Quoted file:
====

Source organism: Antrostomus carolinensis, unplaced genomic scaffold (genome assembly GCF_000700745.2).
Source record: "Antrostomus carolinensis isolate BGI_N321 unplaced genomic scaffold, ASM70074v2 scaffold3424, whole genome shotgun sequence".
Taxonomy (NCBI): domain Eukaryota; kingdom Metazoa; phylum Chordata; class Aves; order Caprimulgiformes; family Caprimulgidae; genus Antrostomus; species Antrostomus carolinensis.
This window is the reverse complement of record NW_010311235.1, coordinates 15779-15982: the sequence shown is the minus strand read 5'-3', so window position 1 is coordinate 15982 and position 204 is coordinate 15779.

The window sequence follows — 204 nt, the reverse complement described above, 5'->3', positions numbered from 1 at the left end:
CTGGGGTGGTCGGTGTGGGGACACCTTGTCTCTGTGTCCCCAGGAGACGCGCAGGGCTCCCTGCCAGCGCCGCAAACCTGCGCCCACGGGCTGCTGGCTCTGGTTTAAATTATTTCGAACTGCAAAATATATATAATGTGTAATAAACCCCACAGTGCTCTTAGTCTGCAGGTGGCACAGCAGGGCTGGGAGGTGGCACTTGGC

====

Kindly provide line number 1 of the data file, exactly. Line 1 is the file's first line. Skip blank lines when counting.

Source organism: Antrostomus carolinensis, unplaced genomic scaffold (genome assembly GCF_000700745.2).